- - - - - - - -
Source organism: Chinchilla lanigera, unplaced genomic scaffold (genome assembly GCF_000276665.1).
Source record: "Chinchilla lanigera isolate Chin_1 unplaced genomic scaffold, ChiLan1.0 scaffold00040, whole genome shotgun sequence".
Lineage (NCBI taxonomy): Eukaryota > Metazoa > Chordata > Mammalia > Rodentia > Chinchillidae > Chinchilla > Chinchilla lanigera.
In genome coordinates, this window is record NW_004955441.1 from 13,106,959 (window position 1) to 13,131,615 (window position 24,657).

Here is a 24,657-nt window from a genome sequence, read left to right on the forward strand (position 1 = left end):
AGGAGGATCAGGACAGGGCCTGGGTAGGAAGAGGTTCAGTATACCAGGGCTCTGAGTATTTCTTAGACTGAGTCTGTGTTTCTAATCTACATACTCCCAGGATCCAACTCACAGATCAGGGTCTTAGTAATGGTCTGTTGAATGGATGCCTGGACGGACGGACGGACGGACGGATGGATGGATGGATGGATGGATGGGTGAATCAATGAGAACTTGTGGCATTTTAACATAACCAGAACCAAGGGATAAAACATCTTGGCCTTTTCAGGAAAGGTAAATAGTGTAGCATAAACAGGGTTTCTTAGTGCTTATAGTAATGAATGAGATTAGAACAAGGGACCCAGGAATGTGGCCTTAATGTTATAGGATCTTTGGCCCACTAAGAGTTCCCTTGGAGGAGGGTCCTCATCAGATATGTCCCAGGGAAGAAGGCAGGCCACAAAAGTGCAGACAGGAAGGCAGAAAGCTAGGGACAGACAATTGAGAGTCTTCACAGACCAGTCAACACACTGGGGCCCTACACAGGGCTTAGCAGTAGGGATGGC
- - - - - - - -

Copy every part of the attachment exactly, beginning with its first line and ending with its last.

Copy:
Source organism: Chinchilla lanigera, unplaced genomic scaffold (genome assembly GCF_000276665.1).
Source record: "Chinchilla lanigera isolate Chin_1 unplaced genomic scaffold, ChiLan1.0 scaffold00040, whole genome shotgun sequence".
Lineage (NCBI taxonomy): Eukaryota > Metazoa > Chordata > Mammalia > Rodentia > Chinchillidae > Chinchilla > Chinchilla lanigera.
In genome coordinates, this window is record NW_004955441.1 from 13,106,959 (window position 1) to 13,131,615 (window position 24,657).

Here is a 24,657-nt window from a genome sequence, read left to right on the forward strand (position 1 = left end):
AGGAGGATCAGGACAGGGCCTGGGTAGGAAGAGGTTCAGTATACCAGGGCTCTGAGTATTTCTTAGACTGAGTCTGTGTTTCTAATCTACATACTCCCAGGATCCAACTCACAGATCAGGGTCTTAGTAATGGTCTGTTGAATGGATGCCTGGACGGACGGACGGACGGACGGATGGATGGATGGATGGATGGATGGGTGAATCAATGAGAACTTGTGGCATTTTAACATAACCAGAACCAAGGGATAAAACATCTTGGCCTTTTCAGGAAAGGTAAATAGTGTAGCATAAACAGGGTTTCTTAGTGCTTATAGTAATGAATGAGATTAGAACAAGGGACCCAGGAATGTGGCCTTAATGTTATAGGATCTTTGGCCCACTAAGAGTTCCCTTGGAGGAGGGTCCTCATCAGATATGTCCCAGGGAAGAAGGCAGGCCACAAAAGTGCAGACAGGAAGGCAGAAAGCTAGGGACAGACAATTGAGAGTCTTCACAGACCAGTCAACACACTGGGGCCCTACACAGGGCTTAGCAGTAGGGATGGC